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Seattle's 'RV auction shuffle' has towed vehicles appearing back on the streets

KOMO Photo

SEATTLE -- The SoDo Business Improvement Area was tracking 75 RV’s camping two years ago in the South Seattle industrial district it serves. Today, it's tracking 400 and many have reappeared back in the neighborhood after being ticketed, towed and sold at auction.

Some have referred to it as the RV auction shuffle, and accuse the City of Seattle of doing little to stop it.

“It’s a big problem,” says Erin Goodman, Executive Director of the SODO BIA.

The RVs under the microscope are often old, falling apart and need towing to get around.

“When all you got is that RV, whether it runs or not, that's your home, it's all you have,” says Mike Lazemby, who’s been living in a RV for three years he admits will take a day and half to start.

When the rigs can’t move on their own, they are sometimes ticketed and impounded. Natalie says that’s what happened to hers.

“I couldn’t afford the impound fees to get it back,” says Natalie, 31, who’s been living on the street since she was 18 years old.

Her RV went to auction, which the city allows when the ‘owner’ can’t pay the impound and towing fees after 21 days.

To her surprise, she’s seen it back on the street.

“Someone bought it for $10, I've actually seen it parked around here," she said. "It sucks."

It’s a routine police have said privately, they are very aware of. Sometimes the RVs are sold at auction for $10 or $15, running or not.

“And they tow them to SODO and rent them out,” says Goodman.

Records shown to KOMO News indicate several RVs that have been impounded by the Seattle Police Department and towed to a storage lot have been set for auction two to three times over the last year. A source associated with the shuffle says there are many more.

As it turns out, the auction is an easy way to grab an RV cheap, running or not, and avoid paying parking tickets and hundreds of dollars in impound fees.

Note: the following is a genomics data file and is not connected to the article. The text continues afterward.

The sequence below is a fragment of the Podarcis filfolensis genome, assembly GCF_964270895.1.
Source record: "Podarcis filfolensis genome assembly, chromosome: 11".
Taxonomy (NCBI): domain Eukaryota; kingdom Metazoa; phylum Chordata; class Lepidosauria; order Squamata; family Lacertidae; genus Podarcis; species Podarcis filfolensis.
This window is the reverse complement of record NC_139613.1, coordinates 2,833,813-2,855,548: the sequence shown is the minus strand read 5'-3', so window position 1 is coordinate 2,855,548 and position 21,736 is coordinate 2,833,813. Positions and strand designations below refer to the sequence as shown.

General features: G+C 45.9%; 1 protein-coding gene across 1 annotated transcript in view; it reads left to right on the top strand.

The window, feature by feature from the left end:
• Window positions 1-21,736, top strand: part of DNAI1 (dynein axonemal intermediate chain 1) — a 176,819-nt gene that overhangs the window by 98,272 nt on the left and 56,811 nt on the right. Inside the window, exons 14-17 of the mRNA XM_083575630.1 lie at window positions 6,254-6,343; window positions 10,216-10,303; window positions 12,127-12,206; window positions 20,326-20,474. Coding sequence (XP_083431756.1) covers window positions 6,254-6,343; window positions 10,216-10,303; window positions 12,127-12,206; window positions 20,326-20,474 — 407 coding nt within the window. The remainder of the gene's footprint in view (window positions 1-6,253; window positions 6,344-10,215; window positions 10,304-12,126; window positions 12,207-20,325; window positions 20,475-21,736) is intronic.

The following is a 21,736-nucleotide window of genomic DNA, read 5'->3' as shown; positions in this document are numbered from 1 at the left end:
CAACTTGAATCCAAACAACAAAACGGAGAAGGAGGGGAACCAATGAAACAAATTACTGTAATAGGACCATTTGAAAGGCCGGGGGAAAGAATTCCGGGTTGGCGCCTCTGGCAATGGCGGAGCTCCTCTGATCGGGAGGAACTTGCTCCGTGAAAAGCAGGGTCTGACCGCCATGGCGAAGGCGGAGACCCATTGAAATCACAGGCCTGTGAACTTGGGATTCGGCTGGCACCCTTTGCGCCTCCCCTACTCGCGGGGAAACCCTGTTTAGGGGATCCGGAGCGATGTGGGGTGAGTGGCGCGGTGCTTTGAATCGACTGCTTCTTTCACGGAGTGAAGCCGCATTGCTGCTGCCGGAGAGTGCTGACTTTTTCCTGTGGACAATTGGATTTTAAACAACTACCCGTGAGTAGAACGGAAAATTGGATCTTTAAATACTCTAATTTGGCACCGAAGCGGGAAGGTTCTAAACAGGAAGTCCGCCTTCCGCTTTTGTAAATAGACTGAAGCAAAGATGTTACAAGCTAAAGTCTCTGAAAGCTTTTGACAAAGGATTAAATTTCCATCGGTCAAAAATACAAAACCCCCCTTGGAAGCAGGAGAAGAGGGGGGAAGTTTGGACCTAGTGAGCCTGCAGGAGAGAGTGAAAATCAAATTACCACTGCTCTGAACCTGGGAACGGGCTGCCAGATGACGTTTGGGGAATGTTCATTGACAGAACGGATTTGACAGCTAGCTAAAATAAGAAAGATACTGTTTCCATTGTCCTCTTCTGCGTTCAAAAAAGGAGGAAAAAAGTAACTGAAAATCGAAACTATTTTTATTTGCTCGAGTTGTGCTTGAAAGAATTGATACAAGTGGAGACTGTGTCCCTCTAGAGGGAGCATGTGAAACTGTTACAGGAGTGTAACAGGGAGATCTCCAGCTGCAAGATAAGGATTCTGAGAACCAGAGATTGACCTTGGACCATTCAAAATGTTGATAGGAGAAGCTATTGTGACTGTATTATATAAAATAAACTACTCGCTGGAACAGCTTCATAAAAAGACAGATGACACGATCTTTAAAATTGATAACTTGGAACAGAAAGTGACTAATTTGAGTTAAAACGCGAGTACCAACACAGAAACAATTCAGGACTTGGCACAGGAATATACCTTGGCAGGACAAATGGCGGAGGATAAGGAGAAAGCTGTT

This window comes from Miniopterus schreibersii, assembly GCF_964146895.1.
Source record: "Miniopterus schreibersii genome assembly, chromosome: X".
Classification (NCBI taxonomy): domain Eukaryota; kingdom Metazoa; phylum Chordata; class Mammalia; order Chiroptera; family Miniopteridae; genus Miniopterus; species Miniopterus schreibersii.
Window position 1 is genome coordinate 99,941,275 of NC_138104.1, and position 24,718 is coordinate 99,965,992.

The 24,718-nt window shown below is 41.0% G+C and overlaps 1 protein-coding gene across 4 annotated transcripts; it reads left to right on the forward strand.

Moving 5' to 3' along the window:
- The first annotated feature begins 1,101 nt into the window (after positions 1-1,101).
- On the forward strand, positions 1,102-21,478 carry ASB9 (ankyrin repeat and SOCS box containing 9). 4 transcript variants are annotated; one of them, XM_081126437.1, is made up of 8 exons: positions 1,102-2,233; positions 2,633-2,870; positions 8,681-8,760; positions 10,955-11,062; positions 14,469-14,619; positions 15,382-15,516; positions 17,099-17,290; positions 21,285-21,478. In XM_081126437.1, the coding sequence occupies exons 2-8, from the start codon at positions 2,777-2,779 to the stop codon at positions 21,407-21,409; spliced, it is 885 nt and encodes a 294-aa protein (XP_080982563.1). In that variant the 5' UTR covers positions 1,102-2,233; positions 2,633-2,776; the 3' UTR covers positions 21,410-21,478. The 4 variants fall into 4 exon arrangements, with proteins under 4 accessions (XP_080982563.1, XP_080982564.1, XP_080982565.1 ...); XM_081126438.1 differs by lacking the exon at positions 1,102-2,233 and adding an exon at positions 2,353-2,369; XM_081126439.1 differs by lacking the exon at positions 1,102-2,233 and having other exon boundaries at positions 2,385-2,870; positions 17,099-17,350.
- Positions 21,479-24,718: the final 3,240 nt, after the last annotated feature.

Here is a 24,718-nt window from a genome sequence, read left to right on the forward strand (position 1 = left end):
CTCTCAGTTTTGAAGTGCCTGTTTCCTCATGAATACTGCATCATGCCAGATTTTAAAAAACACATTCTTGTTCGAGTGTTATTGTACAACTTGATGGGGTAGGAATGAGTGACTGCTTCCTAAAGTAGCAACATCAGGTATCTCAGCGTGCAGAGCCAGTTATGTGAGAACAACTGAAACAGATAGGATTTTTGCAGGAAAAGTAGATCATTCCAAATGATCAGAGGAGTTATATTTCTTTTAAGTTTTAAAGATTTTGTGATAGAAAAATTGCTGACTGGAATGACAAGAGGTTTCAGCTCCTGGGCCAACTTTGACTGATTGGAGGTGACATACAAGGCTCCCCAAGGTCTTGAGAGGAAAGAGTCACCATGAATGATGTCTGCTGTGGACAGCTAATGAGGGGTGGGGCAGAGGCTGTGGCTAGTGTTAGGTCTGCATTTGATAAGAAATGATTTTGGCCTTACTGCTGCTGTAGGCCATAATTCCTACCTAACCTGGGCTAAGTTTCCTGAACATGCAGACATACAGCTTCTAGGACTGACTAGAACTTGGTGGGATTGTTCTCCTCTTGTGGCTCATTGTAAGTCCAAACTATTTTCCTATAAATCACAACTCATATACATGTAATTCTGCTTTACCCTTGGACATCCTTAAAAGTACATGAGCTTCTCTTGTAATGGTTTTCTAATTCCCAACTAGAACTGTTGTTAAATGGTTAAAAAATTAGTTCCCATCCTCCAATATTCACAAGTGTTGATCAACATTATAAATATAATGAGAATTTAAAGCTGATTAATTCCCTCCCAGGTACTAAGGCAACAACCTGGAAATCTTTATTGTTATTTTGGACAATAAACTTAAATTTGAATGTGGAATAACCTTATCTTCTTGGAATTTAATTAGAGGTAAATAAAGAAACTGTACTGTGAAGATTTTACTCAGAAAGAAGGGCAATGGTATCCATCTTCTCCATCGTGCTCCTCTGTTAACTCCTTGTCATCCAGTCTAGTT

Often RVs that have repeatedly been impounded and sold at auction come with no paper work and the register owners cannot be found. When they are sold at auction, an Abandon Vehicle Report comes with the Bill of Sale.

The buyer is obligated to register the RV within 15 days with the Department of Licensing, but many people don’t and the AVR is often handed from one person to another when the RV is private part sale or traded

Thiago Cross knows the shuffle very well. Business owners, street campers and police have sometimes referred to him as an “RV slum lord”.

He says he and his ‘community’ have purchased 250 to 300 RVs at auction.

“And have put them back into circulation,” says Cross.

He says he’s personally bought nearly 70, paying sometimes just $1 since he moved to Seattle in February 2017. KOMO News has not been able to confirm his claims.

He calls himself an advocate for the homeless.

“Do we have the right to exist and move along to where, those questions have never been answered by the city,” says Cross who was homeless but accepted the City’s offer of housing and now in an apartment building operated by the Downtown Emergency Service Center.

He admits RVs bought at auction are being rented, not by him but by members of his ‘community.'

“That’s happening because we have to recoup our costs,” says Cross. “Somehow or another we have to try and recover the funding to be able to redistribute them.”

“People want off the street so bad that they are willing to rent the RV,” says Lazemby. “But they are not realizing that the RV they are renting cost about as much per month as it did to buy the damn thing.”

“This is preying on the folks that have nothing, putting them in unsanitary and unsafe environments,” says Goodman.

City law says a vehicle cannot park in the same spot anywhere in the city for more than 72 hours or it can be ticketed or towed.

But RV street campers know police have been reluctant to enforce that law because of 2018 court ruling that would allow a vehicle can be declared as someone’s homestead, which the City should not take away.

That case is now on appeal, but Cross and others know the city has shown a reluctance to impound an RV that appears to be someone’s residence – unless it’s become a health and safety risk.

“The city is too lenient,” says Goodman.

Having lost her RV to an impound, Natalie is determined to get another, the same way someone got hers at the auction.

“We have $130 and we plan on going to the auction and get a new motorhome,” she says.

Cross has now been banned from auctions of impounded vehicles but says he’s going to continue working the RV shuffle.

“Yeah, of course I am, I believe in what I’m doing," he said.

There is a pilot project in the works that would establish a free RV camping lot in Seattle for the homeless sometime in the first quarter of 2019. When it opens and where it will be has not been determined.

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